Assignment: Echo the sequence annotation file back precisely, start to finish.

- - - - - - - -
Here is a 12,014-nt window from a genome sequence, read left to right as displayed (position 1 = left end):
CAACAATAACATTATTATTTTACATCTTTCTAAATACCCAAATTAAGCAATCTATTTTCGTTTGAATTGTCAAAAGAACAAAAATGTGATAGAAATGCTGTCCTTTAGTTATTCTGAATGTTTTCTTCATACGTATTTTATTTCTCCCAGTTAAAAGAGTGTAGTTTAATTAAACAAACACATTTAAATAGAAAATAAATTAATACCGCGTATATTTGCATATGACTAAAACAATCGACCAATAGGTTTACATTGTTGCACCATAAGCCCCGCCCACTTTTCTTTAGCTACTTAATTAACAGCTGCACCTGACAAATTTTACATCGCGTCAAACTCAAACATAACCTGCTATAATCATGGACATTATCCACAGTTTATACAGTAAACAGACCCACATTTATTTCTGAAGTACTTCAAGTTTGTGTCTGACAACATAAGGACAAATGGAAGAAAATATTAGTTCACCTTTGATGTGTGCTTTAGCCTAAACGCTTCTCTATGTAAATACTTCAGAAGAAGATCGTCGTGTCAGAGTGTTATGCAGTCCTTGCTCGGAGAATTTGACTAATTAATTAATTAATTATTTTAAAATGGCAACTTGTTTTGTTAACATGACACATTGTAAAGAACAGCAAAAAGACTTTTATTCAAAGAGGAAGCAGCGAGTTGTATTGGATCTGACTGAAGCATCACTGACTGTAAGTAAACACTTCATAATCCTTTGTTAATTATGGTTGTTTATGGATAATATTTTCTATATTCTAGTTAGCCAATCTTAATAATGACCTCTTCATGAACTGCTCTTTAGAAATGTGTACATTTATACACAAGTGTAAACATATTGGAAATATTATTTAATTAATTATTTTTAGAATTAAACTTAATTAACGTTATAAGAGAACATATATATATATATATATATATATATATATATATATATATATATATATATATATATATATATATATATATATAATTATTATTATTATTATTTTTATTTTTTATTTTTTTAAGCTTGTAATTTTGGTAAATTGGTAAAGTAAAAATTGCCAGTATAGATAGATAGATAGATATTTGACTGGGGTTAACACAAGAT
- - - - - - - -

Here is a 12,014-nt window from a genome sequence, read left to right as displayed (position 1 = left end):
CAACAATAACATTATTATTTTACATCTTTCTAAATACCCAAATTAAGCAATCTATTTTCGTTTGAATTGTCAAAAGAACAAAAATGTGATAGAAATGCTGTCCTTTAGTTATTCTGAATGTTTTCTTCATACGTATTTTATTTCTCCCAGTTAAAAGAGTGTAGTTTAATTAAACAAACACATTTAAATAGAAAATAAATTAATACCGCGTATATTTGCATATGACTAAAACAATCGACCAATAGGTTTACATTGTTGCACCATAAGCCCCGCCCACTTTTCTTTAGCTACTTAATTAACAGCTGCACCTGACAAATTTTACATCGCGTCAAACTCAAACATAACCTGCTATAATCATGGACATTATCCACAGTTTATACAGTAAACAGACCCACATTTATTTCTGAAGTACTTCAAGTTTGTGTCTGACAACATAAGGACAAATGGAAGAAAATATTAGTTCACCTTTGATGTGTGCTTTAGCCTAAACGCTTCTCTATGTAAATACTTCAGAAGAAGATCGTCGTGTCAGAGTGTTATGCAGTCCTTGCTCGGAGAATTTGACTAATTAATTAATTAATTATTTTAAAATGGCAACTTGTTTTGTTAACATGACACATTGTAAAGAACAGCAAAAAGACTTTTATTCAAAGAGGAAGCAGCGAGTTGTATTGGATCTGACTGAAGCATCACTGACTGTAAGTAAACACTTCATAATCCTTTGTTAATTATGGTTGTTTATGGATAATATTTTCTATATTCTAGTTAGCCAATCTTAATAATGACCTCTTCATGAACTGCTCTTTAGAAATGTGTACATTTATACACAAGTGTAAACATATTGGAAATATTATTTAATTAATTATTTTTAGAATTAAACTTAATTAACGTTATAAGAGAACATATATATATATATATATATATATATATATATATATATATATATATATATATATATATATATATATATATATAATTATTATTATTATTATTTTTATTTTTTATTTTTTTAAGCTTGTAATTTTGGTAAATTGGTAAAGTAAAAATTGCCAGTATAGATAGATAGATAGATATTTGACTGGGGTTAACACAAGAT